A Feast for Crows: A Song of Ice and Fire: Book Four Mass Market Paperback – Sep 26 2006
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From Publishers Weekly
Long-awaited doesn't begin to describe this fourth installment in bestseller Martin's staggeringly epic Song of Ice and Fire. Speculation has run rampant since the previous entry, A Storm of Swords, appeared in 2000, and Feast teases at the important questions but offers few solid answers. As the book begins, Brienne of Tarth is looking for Lady Catelyn's daughters, Queen Cersei is losing her mind and Arya Stark is training with the Faceless Men of Braavos; all three wind up in cliffhangers that would do justice to any soap opera. Meanwhile, other familiar faces—notably Jon Snow, Tyrion Lannister and Daenerys Targaryen—are glaringly absent though promised to return in book five. Martin's Web site explains that Feast and the forthcoming A Dance of Dragons were written as one book and split after they grew too big for one volume, and it shows. This is not Act I Scene 4 but Act II Scene 1, laying groundwork more than advancing the plot, and it sorely misses its other half. The slim pickings here are tasty, but in no way satisfying. (Nov.)
Copyright © Reed Business Information, a division of Reed Elsevier Inc. All rights reserved. --This text refers to the Hardcover edition.
From Library Journal
In the fourth volume of Martin's "A Song of Ice and Fire" saga, the evil king is finally dead-and trouble is starting to brew.
Copyright 2002 Reed Business Information, Inc. --This text refers to the Hardcover edition.
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Top Customer Reviews
I do not like this new style. After finishing Crows and (at the point) getting about halfway through Dragons, I certainly feel that the pace of the story is much slower. And in an intricate and highly detailed story, it can be difficult to go back and think to yourself while reading Dragons, 'ok, this happens when blankedy-blank happens in Crows'.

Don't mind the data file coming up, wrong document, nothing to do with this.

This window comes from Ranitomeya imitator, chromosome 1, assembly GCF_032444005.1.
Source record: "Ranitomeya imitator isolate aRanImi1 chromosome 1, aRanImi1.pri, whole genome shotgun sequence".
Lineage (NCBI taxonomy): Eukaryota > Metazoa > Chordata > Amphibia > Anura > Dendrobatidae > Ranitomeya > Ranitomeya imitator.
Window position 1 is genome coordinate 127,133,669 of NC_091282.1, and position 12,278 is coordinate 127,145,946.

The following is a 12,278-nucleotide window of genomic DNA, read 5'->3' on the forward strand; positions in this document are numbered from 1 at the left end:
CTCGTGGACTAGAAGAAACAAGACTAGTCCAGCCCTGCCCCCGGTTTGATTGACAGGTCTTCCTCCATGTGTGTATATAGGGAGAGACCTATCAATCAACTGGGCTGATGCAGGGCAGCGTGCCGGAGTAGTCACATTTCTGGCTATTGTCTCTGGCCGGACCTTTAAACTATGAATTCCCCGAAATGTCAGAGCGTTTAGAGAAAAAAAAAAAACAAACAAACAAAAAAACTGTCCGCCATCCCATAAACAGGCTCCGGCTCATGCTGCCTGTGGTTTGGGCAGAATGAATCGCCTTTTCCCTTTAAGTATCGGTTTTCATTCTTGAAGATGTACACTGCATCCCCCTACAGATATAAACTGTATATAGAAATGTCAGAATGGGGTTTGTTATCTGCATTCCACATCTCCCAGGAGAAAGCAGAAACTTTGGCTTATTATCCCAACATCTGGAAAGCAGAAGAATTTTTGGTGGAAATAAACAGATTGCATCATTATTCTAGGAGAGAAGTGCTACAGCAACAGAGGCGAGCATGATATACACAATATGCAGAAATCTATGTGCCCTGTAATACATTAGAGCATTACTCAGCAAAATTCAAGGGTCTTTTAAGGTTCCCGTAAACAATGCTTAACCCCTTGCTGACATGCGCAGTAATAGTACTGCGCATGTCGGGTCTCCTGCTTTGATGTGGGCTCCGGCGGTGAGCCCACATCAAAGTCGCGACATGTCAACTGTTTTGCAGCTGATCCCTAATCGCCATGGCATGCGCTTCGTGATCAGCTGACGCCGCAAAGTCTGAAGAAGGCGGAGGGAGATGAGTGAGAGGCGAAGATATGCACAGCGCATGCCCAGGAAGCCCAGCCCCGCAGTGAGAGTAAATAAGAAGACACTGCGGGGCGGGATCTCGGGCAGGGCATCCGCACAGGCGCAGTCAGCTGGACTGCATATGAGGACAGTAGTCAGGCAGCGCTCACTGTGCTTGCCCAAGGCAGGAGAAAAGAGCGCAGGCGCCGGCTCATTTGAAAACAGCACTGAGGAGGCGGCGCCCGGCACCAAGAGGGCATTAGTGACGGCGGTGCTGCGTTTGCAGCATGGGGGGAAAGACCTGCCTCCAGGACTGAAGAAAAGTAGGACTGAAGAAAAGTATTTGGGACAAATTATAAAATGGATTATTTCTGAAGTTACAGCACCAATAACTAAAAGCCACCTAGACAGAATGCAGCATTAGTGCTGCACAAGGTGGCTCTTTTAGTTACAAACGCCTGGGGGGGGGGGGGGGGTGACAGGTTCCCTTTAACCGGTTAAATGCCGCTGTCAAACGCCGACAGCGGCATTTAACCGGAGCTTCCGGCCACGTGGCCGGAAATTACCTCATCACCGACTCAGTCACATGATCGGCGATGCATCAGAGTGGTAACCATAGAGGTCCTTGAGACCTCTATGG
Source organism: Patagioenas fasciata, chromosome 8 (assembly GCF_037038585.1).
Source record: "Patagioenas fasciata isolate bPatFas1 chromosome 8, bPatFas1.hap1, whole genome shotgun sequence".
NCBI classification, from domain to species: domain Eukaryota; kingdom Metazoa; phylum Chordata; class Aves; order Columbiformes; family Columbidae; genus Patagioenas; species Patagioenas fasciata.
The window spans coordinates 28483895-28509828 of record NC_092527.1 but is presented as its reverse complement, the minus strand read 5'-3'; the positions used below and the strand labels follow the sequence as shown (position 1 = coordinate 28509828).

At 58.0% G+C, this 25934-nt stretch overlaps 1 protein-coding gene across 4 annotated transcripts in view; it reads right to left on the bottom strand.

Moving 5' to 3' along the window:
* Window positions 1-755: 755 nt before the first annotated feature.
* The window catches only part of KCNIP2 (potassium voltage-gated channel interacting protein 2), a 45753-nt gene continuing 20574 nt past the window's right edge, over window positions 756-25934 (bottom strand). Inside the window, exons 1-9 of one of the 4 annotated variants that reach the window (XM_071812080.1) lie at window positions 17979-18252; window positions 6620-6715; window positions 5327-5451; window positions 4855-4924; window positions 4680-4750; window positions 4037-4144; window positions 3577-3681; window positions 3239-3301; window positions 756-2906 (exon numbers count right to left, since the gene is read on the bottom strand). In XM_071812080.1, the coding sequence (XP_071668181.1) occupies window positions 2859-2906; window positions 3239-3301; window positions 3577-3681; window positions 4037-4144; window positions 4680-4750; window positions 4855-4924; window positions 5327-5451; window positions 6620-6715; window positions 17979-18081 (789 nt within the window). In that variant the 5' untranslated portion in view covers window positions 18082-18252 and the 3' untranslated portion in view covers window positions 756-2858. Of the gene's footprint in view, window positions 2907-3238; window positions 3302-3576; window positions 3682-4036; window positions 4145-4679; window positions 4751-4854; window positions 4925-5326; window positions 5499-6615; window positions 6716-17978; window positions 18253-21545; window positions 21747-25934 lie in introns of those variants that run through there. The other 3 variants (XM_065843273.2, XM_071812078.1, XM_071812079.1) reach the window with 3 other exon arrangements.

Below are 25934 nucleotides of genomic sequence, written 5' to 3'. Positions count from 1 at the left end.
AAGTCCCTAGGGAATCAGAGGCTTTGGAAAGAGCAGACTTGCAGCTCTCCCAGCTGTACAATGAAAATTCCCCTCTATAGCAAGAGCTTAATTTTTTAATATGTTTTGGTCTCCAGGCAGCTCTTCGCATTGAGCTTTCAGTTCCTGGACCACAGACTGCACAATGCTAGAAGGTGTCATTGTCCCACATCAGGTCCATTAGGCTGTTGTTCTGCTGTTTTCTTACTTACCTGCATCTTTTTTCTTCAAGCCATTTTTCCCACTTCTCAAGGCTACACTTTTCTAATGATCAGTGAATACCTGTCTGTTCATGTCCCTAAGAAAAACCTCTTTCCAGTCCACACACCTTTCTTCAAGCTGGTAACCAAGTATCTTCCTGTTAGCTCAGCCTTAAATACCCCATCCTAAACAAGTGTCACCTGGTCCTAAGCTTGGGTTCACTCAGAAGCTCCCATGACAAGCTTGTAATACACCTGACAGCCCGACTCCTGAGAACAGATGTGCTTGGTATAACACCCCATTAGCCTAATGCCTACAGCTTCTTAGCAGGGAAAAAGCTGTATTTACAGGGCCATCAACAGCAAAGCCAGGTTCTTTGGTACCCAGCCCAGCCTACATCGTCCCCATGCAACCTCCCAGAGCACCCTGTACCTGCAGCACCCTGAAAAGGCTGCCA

There are a few websites out there run by what I can only assume to be dedicated superfans, who have stitched the timeline of the two books together for other readers. If you are willing to read Crows and Dragons simultaneously, these sites outline the sequence of chapters from the books to give you a chronological timeline.
I enjoyed A Feast for Crows but not nearly as much as I enjoyed A Storm of Swords. Then again, how could you top a book that contained both the Red and the Purple Weddings?!
A lot of new, seemingly unimportant characters are introduced in this one, from The Prophet, and The Captain of the Guards to The Reaver, The Iron Captain, The Drowned Man and the Queenmaker. While I'm sure they will contribute to the breadth of the story later on, as I was reading, it felt like filler. It was difficult to keep track of everyone and I missed the heavyhitters who were saved for Dragons, like Dany.
For me, this has been the weakest of the series - for the sole reason that a lot of the main characters such as Tyrion Lannister, Daenerys Targaryen and Jon Snow are absent. That said it was still interesting to know more about such important characters as Brienne of Tarth, Sansa Stark, Samwell Tarly, Asha and Victarion Greyjoy of Pyke, and rising star Margaery Tyrell.
An interesting feature in this book was the presentation of certain events where the reader is privy to certain events unknown to the characters themselves, such as the meeting of Lady Olenna Redwyne and Cersei. Additionally, enough hints are presented to really pique an interest in events to come! Maester Aemon’s mention of Daenerys Targaryen as the one, Lady Genna’s talk with Jaime about Tyrion, Petyr Baelish’s pronouncement about the ‘game of thrones’ … all point to wild winds of change.
I have to make a special mention of the House of Black and White in Braavos, the temple of the Faceless Men, where we spend some time along with Arya Stark - the house was gorgeous, its people very mysterious, and that section left quite an impression.
Overall, there is a prevailing sense of grittiness and violence - including violence of language and sexual violence - that encompasses this book. As Jaime reflects at one point, “This is a time for beasts, for lions and wolves and angry dogs, for ravens and carrion crows.”
Most recent customer reviews
A feast for crows was a great read. I find the second half more interesting as I do all of the song of ice and fire books. Can't wait to read the next one!Published 14 days ago
reading the series, much richer detail than HBO - still enjoying both though.
Delivery within 2 days, nice hardcover book is always a treat to hold.
Great book, decent price!
Book is a little to large.
Look to the smaller option